Before the free agent soap opera that eventually took him to Vancouver, Sundin was known as a big, talented Swede and a model of consistency. Even on a Toronto Maple Leafs team that failed to make the playoffs since the 03-04 season, Sundin still managed to record nearly a point per game. And unlike many franchise centers, he rarely had a quality winger to finish the scoring chances he could create.

Peter Forsberg

Stats: (445 points from 121 goals and 334 assists in REG; 92 points from 33 goals and 59 assists in playoffs)

Awards: Hart trophy (’03), Art Ross (’03) First All-Star Team (’03) and two All-Star teams

At this point, we’re entering a quality versus quantity discussion. Even though injuries kept Forsberg from putting up massive overall numbers, he’s only two playoff points behind Sakic and was one of the most captivating playmakers the hockey world has ever seen.

He also was like an injury prone Alex Ovechkin in that his game was extremely violent for a player of his star quality. Sadly, that tendency toward ultra-violence probably lead to a fragility that only Mario Lemieux and Bobby Orr can relate to.

Still, when Forsberg was healthy he’s arguably the best forward of the decade. Is that enough to overshadow the fact that he missed so much time?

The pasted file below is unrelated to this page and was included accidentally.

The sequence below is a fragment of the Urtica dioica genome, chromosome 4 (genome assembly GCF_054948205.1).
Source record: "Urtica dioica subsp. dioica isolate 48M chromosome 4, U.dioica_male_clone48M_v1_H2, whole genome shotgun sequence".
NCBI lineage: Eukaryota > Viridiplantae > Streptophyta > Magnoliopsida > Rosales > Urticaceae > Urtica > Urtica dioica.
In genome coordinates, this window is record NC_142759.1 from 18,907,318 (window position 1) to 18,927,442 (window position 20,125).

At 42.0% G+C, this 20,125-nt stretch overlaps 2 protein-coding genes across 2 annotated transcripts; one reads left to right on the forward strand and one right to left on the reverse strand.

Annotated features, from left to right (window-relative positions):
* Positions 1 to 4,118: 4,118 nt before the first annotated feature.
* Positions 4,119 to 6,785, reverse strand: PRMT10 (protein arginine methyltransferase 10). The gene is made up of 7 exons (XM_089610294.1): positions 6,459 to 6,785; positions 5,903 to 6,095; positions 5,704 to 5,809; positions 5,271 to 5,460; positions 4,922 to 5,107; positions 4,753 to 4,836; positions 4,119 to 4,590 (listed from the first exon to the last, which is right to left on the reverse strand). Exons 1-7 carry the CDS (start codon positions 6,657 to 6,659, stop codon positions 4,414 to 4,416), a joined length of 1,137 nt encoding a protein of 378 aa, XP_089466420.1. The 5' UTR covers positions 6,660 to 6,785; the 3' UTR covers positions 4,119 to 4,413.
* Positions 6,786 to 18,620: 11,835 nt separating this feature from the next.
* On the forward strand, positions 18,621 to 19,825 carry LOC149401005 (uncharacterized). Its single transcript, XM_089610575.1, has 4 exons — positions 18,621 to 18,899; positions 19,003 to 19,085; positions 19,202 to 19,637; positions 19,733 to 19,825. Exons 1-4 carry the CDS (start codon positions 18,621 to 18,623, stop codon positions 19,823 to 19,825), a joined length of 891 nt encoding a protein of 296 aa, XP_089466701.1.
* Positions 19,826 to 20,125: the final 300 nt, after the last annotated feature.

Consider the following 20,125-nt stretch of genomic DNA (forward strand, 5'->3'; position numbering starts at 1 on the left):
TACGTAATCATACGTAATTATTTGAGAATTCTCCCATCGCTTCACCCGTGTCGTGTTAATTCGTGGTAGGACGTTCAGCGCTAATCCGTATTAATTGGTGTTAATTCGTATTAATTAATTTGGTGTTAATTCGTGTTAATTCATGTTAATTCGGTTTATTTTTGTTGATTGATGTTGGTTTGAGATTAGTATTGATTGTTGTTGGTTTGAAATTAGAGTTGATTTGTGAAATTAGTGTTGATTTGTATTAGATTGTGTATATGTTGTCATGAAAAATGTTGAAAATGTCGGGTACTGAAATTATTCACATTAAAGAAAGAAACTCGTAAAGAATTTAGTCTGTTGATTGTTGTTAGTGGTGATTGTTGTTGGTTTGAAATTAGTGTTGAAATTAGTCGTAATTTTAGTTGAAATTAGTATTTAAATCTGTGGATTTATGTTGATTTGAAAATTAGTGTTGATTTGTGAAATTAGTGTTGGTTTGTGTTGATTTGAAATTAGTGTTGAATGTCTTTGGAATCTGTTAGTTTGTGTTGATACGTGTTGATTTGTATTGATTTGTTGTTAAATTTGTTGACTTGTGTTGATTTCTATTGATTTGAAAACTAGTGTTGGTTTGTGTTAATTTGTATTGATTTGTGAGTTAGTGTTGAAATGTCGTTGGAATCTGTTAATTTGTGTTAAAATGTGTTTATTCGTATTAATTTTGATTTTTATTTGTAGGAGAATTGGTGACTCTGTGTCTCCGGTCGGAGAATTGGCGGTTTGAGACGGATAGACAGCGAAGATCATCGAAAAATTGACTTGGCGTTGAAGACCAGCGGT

Guys who are just too young/don’t have enough games under their belt: Sidney Crosby, Pavel Datsyuk, Evgeni Malkin

Honorable mentions: Mike Modano, Marc Savard, Scott Gomez, Brad Richards

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From the "out of left field" department

December 20, 2008
Patrik Elias is having a sneaky good year.
  • After reading all those New Jersey season obituaries after Marty Brodeur injured his elbow, you’d think there would be just as many headlines about the Devils’ astounding offensive run. According to the awesome highlight show NHL on the Fly, the Devils have scored 26 goals in their last six games. That’s more than 4 goals per game.

It’s been a banner year for the fascinating blog Brodeur is a Fraud and hockey pundits who downplay the importance of a franchise goaltender. Seriously, Tim Thomas?

  • Couldn’t find a high quality version of David Krejci‘s spectacular goal one night after the fact, but this video still includes it. One of my absolute favorites of the year.

Who saw Krejci coming? It seems like he’s legitimately good, too: his 32 points in 31 games is pretty unreal for someone who’s supposed to be a third-liner. Seriously, he’s hotter than Carla Gugino right now. It’s pretty hard to top 23 points in 13 games and points in all but one.

  • The NHL Network, NHL ’09 and the hockey blogosphere are like a potpourri of crack for a puck nerd. Until the NHL Network, it looked like NHL Center Ice would be for next year but now my addiction is too severe.
  • Late 2008 is, dare I say, an almost unprecedented period of cross-sport regular season dominance.
Not since the days of Big Van Vader have we seen such dominance